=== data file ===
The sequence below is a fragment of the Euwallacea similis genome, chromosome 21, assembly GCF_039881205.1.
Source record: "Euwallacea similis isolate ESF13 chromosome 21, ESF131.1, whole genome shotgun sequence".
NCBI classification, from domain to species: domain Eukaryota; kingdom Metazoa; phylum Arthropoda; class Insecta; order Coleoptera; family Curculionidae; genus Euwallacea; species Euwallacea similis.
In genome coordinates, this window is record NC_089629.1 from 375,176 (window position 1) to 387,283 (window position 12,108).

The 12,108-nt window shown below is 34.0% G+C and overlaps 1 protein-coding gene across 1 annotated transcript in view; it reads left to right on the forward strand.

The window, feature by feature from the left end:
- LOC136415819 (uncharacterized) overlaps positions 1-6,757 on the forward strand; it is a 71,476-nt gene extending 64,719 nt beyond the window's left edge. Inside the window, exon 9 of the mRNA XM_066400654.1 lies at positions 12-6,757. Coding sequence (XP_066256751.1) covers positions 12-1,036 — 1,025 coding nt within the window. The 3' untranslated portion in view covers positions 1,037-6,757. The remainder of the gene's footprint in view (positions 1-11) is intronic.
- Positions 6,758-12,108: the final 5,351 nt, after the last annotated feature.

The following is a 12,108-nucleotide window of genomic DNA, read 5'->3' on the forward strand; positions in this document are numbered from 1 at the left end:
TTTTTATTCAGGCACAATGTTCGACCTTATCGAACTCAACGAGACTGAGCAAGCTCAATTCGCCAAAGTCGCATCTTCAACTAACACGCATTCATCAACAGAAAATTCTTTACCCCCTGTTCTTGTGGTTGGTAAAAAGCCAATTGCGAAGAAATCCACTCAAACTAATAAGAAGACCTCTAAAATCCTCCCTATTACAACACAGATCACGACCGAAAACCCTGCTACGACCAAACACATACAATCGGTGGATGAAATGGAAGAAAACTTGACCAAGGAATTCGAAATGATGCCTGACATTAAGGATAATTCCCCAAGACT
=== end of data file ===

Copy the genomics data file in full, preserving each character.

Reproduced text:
The sequence below is a fragment of the Euwallacea similis genome, chromosome 21, assembly GCF_039881205.1.
Source record: "Euwallacea similis isolate ESF13 chromosome 21, ESF131.1, whole genome shotgun sequence".
NCBI classification, from domain to species: domain Eukaryota; kingdom Metazoa; phylum Arthropoda; class Insecta; order Coleoptera; family Curculionidae; genus Euwallacea; species Euwallacea similis.
In genome coordinates, this window is record NC_089629.1 from 375,176 (window position 1) to 387,283 (window position 12,108).

The 12,108-nt window shown below is 34.0% G+C and overlaps 1 protein-coding gene across 1 annotated transcript in view; it reads left to right on the forward strand.

The window, feature by feature from the left end:
- LOC136415819 (uncharacterized) overlaps positions 1-6,757 on the forward strand; it is a 71,476-nt gene extending 64,719 nt beyond the window's left edge. Inside the window, exon 9 of the mRNA XM_066400654.1 lies at positions 12-6,757. Coding sequence (XP_066256751.1) covers positions 12-1,036 — 1,025 coding nt within the window. The 3' untranslated portion in view covers positions 1,037-6,757. The remainder of the gene's footprint in view (positions 1-11) is intronic.
- Positions 6,758-12,108: the final 5,351 nt, after the last annotated feature.

The following is a 12,108-nucleotide window of genomic DNA, read 5'->3' on the forward strand; positions in this document are numbered from 1 at the left end:
TTTTTATTCAGGCACAATGTTCGACCTTATCGAACTCAACGAGACTGAGCAAGCTCAATTCGCCAAAGTCGCATCTTCAACTAACACGCATTCATCAACAGAAAATTCTTTACCCCCTGTTCTTGTGGTTGGTAAAAAGCCAATTGCGAAGAAATCCACTCAAACTAATAAGAAGACCTCTAAAATCCTCCCTATTACAACACAGATCACGACCGAAAACCCTGCTACGACCAAACACATACAATCGGTGGATGAAATGGAAGAAAACTTGACCAAGGAATTCGAAATGATGCCTGACATTAAGGATAATTCCCCAAGACT